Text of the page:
Dorsal-fin rays ii, 9 in all specimens, posterior most ray unbranched. Adipose fin present. Unbranched anal-fin rays iv or v, usually iv, branched rays 48-52, 50. Pectoral-fin rays i, 13-16, 14.7. Tips of longest pectoral-fin rays reaching slightly beyond middle of pelvic-fin length. Pelvic-fin rays i, 7. Tips of longest pelvic-fin rays reaching to vertical between bases of second to sixth branched anal-fin rays. Principal caudal-fin ray count 10/ 9 in all specimens.

Lateral line complete; perforated scales 62-65, 63.5. Horizontal scale rows from dorsal-fin origin to lateral line 20. Horizontal scale rows from pelvic-fin origin to lateral line 12. Horizontal scale rows from anal-fin origin to lateral line15-17, 15.7. Predorsal scales 68-80, 74.5. Scale rows around caudal peduncle 20-21, 20.7. Scale row along anal-fin base, extending slightly beyond middle of fin base.

Premaxillary with one anterior canine-like tooth followed by set of smaller conical teeth and another canine-like tooth followed by one or two small conical teeth. Total number of premaxillary teeth 11-14, 13.2. Maxillary teeth conical, 55-59, 65.2; larger specimens generally with higher counts. Dentary with one canine-like tooth followed by 4-5, 4.3 conical teeth, another canine-like tooth and posterior row of 32-37, 34.7 conical teeth. Gill-rakers on lower limb of first gill-arch 8-9, 8.6. Branchiostegal rays 4; 3 rays originating from anterior ceratohyal and 1 from posterior ceratohyal.

Color in alcohol. Body pale to light yellow, slightly darker dorsally than on lateral and ventral regions, with scattered chromatophores sometimes situated along miosepta of epaxial and hypaxial muscles forming V-shaped patterns. Irregularly shaped vertically elongate, dark blotch at humeral region encompassing about 3-4 scales horizontally and 6 to 7 vertically. Dorsal regions of head, snout and tip of lower jaw darker than remainder of head, dark coloration extending to median portion of lower jaw, fifth and sixth infraorbitals, between second and third infraorbitals as subocular blotch, and ventrally over anterior portions of preopercle and opercle. Triangular dark blotch present on caudal base, posterior chromatophores less intense and extending over basal portions of median caudal-fin rays. All fins hyaline with dark chromatophores situated mainly on interradial membranes. First and second unbranched rays of dorsal and first unbranched rays of pectoral and pelvic fins darker than remaining rays.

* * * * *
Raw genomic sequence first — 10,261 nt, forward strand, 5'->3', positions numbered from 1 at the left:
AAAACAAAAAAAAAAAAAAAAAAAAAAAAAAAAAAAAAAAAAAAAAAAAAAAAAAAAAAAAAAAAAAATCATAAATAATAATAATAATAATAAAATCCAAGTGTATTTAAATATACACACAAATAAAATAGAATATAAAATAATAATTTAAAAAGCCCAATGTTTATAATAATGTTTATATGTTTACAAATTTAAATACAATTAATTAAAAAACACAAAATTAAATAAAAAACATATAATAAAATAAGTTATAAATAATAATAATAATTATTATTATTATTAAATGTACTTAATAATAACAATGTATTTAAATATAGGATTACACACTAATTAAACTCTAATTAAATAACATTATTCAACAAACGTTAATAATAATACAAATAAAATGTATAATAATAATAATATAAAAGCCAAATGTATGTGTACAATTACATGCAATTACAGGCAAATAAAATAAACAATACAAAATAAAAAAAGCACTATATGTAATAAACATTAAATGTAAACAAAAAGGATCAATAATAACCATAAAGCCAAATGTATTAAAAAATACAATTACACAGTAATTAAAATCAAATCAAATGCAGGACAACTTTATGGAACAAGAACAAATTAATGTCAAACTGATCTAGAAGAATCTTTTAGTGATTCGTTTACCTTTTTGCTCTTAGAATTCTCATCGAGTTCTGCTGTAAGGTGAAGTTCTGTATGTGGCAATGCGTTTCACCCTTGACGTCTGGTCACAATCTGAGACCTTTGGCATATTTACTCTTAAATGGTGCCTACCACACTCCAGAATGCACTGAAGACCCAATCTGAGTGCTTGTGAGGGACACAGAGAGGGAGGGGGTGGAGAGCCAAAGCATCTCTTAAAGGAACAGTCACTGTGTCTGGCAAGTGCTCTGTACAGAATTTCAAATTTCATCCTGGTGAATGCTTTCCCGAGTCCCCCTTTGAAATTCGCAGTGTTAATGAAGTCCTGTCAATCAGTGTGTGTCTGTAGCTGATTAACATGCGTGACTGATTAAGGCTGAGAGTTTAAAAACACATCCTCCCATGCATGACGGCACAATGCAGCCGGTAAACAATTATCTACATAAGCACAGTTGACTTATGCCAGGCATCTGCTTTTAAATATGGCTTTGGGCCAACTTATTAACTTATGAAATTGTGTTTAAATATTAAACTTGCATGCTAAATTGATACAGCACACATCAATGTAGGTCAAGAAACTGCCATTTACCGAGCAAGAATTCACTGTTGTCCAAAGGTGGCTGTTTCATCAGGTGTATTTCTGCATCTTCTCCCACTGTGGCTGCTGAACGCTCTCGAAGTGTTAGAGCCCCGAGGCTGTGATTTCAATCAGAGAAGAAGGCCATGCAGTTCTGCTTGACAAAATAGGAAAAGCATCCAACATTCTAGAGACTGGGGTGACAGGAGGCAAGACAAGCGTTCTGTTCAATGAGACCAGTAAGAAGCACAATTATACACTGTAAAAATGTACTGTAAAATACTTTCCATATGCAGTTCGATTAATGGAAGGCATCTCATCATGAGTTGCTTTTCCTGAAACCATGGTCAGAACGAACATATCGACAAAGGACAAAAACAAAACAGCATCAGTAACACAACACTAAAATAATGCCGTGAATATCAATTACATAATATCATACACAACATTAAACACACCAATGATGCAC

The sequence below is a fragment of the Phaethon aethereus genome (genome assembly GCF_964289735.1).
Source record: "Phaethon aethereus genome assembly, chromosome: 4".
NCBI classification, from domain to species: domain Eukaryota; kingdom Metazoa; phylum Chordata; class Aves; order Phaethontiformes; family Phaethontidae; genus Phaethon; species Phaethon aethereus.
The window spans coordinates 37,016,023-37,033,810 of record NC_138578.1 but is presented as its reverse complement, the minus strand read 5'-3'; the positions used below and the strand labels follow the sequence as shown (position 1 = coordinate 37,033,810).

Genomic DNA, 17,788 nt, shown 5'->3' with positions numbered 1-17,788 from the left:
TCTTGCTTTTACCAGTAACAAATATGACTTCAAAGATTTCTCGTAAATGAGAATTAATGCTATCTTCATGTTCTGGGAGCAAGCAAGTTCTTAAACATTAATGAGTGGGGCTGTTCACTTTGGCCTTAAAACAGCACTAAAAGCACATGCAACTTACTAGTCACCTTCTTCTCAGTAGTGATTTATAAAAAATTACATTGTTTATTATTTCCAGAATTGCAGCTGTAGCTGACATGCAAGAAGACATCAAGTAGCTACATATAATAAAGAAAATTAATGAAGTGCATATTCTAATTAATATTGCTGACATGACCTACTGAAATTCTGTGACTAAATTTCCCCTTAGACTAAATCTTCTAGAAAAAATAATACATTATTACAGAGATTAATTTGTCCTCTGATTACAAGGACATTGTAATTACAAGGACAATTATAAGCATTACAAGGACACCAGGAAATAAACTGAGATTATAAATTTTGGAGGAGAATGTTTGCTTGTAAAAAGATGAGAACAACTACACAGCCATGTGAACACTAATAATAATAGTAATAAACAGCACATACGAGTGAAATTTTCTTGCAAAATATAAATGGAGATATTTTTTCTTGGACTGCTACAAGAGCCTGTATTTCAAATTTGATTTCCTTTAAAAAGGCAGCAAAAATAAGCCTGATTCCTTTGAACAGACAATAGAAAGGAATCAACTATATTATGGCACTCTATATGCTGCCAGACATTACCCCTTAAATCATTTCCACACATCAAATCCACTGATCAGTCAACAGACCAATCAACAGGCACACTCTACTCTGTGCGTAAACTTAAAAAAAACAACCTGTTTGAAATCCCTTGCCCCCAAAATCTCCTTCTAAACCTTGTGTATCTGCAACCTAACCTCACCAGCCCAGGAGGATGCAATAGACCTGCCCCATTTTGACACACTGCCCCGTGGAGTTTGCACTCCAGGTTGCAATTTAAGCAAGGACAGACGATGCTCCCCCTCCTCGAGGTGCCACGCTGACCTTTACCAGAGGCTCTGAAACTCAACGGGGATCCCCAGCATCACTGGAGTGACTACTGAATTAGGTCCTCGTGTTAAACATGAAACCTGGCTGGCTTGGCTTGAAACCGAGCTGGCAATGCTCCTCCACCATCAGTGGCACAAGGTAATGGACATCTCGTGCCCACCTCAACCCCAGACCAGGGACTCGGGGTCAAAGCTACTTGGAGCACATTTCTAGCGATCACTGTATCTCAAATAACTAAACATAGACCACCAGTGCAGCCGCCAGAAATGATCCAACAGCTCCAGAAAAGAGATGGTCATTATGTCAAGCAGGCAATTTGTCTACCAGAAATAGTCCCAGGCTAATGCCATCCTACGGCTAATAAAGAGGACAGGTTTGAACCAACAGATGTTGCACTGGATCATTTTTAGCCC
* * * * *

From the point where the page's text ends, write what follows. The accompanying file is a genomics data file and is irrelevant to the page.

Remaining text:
Distribution. This species is known from drainages of the rio Guaporé, Mato Grosso and of the rio Madeira, Amazonas, Brazil ( Fig. 7View Fig).

Specimens examined. Brazil, Amazonas: MZUSP 33423View Materials, 1View Materials, 65 mm SL, stream 15 km from Humaitá, rio Madeira drainage, approximately 7°30’S 63°01’W; Mato Grosso: MZUSP 28730View Materials, 4View Materials, 65-94 mm SL, tributary of rio Guaporé, 30 km above Vila Bela da Santíssima Trindade plus specimens listed in Lucena (1987)GoogleMaps  .














Charax macrolepis (Kner, 1858)

Menezes, Naércio A. & de Lucena, Carlos Alberto S. 2014

Charax macrolepis

, Lucena 1987: 42

Epicyrtus macrolepis

Kner 1858: 167